Martin says that for “Here Comes the Image,” Augustine is going to play the drums and Dimitrius is going to play the keyboard.”

As they start, “It’s Easy To Be With You,” Dave says, “My friend this is no time to be talking on your phone, there’s some serious rock n roll happening up here.  Take a picture with your mind.”

It’s followed by a beautiful “Stolen Car.”  Martin’s vocals are just so good.  After the song ends, properly, there’s an extra acoustic strumming section that soon becomes “Nowhere Man” sung by Selina Martin.

Dave notes that it has been 25 years since John Lennon was killed.  The world has gotten a lot shittier.

Ford then says, “You know who was really burned on that score? Darby Crash, lead singer of The Germs.  He committed suicide with an intentional heroin overdose the same day.  Five years earlier David Bowie said they only have five years left.  So he told his band mates hat five years from now he was going to off himself.  They ignored him, but he did.  And then three hours later the Walrus gets blown away.”
Dave’s takeaway: “Never take advice from David Bowie.  He told me to buy a wool suit.  Well actually Springsteen told me, but Bowie told him.”
Tim once ate some hot soup with David Bowie.

We’ll do a couple more for you seeing as how it’s Thursday.  Tim: “Can you do a little pretty intro for me that you sometimes do?”  Dave does and “Making Progress ” sounds big and more rocking than usual (the keys help).  Martin plays  a more rocking guitar solo before settling in to the pretty ending.  When it’s over you can hear Dave says “we can call him Timmy, I’m not sure you can call him…  Well, I guess you just did.  Is this your third straight year?  Fourth?  You’ve earned the right to call him Timmy.”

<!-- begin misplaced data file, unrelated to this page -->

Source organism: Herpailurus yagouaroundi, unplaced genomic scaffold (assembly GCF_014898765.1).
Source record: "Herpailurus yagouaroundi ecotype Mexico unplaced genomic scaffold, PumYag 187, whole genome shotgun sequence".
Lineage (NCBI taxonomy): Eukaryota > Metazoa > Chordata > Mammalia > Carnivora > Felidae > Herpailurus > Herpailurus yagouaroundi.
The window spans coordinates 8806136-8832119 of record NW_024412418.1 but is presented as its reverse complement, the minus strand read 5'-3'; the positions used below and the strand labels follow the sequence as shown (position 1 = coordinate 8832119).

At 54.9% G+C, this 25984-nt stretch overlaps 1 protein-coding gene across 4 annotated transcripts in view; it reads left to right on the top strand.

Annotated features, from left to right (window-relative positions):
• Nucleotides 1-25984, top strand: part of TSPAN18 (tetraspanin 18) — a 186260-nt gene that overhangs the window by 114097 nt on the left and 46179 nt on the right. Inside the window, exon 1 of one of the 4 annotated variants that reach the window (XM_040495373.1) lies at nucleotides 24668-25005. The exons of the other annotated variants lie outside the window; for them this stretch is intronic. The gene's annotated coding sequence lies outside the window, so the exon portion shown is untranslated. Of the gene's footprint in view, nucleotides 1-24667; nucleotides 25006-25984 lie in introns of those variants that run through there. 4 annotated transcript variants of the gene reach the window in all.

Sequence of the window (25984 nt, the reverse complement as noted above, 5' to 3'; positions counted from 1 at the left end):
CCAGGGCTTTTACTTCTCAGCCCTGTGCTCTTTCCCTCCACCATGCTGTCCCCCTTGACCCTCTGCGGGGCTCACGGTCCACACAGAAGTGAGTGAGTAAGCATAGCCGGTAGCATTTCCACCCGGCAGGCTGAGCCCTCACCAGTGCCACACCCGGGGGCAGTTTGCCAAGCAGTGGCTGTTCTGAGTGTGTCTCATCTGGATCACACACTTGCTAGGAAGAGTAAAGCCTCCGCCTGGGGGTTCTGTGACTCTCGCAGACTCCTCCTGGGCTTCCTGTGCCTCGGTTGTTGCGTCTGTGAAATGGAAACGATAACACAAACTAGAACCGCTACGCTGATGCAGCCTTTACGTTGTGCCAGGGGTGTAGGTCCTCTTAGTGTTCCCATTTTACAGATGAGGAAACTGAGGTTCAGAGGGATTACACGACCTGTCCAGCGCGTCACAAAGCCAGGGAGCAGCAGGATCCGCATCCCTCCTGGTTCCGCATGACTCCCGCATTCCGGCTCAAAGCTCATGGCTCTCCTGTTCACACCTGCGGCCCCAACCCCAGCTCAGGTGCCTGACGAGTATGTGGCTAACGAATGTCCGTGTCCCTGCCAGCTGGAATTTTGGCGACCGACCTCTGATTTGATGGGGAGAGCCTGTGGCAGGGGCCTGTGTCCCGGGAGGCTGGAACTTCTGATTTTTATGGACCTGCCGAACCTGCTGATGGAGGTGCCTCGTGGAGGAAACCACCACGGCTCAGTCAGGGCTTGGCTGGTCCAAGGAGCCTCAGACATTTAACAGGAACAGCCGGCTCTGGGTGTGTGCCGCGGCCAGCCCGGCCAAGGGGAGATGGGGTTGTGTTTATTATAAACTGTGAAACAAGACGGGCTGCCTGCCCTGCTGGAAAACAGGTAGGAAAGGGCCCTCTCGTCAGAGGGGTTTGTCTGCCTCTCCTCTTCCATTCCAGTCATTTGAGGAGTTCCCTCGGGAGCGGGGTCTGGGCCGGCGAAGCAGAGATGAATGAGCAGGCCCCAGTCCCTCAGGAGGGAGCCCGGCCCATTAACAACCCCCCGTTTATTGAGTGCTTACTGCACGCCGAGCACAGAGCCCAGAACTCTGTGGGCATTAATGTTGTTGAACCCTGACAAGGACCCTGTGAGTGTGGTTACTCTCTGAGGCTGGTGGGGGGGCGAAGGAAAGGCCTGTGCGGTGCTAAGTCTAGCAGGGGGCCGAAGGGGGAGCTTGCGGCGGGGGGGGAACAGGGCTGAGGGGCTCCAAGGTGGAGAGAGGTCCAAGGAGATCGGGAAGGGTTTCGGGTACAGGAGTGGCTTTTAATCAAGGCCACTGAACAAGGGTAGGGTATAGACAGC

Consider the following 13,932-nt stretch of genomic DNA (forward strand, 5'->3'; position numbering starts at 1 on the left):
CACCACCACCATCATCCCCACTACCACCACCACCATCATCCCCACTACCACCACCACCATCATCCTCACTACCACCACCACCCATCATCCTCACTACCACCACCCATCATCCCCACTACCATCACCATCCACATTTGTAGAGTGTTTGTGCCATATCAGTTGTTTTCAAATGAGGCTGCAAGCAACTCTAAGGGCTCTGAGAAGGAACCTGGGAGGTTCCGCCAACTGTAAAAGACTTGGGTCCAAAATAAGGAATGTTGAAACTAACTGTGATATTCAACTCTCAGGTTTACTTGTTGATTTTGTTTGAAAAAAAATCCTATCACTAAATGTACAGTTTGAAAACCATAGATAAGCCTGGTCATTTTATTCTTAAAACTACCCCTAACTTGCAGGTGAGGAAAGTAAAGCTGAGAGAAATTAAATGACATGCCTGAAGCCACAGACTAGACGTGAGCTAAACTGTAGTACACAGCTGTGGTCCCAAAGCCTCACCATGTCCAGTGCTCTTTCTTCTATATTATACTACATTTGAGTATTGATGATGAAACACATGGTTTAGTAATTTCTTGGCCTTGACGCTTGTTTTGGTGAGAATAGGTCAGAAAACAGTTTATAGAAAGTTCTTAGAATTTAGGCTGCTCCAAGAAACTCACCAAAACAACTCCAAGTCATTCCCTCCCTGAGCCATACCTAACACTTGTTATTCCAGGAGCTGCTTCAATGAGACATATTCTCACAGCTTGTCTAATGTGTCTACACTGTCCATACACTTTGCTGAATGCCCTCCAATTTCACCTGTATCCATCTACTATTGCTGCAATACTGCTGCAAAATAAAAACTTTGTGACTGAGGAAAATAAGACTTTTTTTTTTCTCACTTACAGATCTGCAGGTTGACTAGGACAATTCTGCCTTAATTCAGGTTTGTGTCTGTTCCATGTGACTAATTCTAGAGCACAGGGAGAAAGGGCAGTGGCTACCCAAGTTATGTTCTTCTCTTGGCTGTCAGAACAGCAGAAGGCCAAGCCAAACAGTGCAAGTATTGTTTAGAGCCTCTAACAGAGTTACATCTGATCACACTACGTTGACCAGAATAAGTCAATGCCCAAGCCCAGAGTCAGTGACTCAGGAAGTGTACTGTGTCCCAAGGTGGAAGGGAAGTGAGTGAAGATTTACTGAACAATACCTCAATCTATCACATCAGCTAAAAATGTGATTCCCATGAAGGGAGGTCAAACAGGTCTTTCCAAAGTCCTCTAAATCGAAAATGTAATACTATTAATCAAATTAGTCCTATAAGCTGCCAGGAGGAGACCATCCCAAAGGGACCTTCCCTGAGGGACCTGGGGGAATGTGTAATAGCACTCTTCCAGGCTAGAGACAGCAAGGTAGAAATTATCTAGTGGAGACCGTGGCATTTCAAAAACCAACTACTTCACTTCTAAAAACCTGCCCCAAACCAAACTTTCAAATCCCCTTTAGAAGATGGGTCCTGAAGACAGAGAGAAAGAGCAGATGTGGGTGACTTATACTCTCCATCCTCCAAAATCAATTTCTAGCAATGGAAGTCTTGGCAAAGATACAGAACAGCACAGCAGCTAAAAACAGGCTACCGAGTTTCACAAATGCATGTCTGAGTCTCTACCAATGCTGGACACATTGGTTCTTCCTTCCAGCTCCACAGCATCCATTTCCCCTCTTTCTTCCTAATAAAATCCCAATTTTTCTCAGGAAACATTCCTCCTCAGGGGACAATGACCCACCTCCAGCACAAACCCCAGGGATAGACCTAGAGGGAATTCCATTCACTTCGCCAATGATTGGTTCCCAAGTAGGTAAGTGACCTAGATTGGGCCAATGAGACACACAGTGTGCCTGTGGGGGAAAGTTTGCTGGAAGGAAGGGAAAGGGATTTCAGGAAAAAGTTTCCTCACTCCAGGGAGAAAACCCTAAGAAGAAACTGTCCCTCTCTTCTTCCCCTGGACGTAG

Thanks to the Creaking Tree String Quartet they were beyond awesome.  I can’t wait to see them again tomorrow night.  The set ends with a lovely version of “Self Serve Gas Station” with some great piano additions.  The song ends in a long jam with trippy keys a fun solo from Martin.  As he walks off Martin says, “I smoke Gaulioses Blue cigarettes, since they can’t advertise.  The flavor!  And so did John Lennon and Bruce Cockburn.”

After the encore, Dave sings and acoustic “Last Good Cigarette.”  When Martin comes back out they play a surprising encore song of “Song Of Flight” which segues into a mellow intro for “In This Town.”  By by the end it picks up steam and rocks to the end.

It was a fairly short first show, of the Fall Nationals, but they played a lot of interesting stuff.

[READ: April 20, 2017] Friends is Friends

This book had a lot going against it.  The title is virtually impossible to find in a catalog (3 words long, 2 words repeat, the other word is “is” and the one main word is incredibly common in children’s books, ugh).  On top of that, no libraries near me carried it.  And then its got that creepy-ass cover.

Reviews of the book weren’t very positive either.  So my hopes weren’t very high.

And even with low hopes, I was still pretty disappointed. (more…)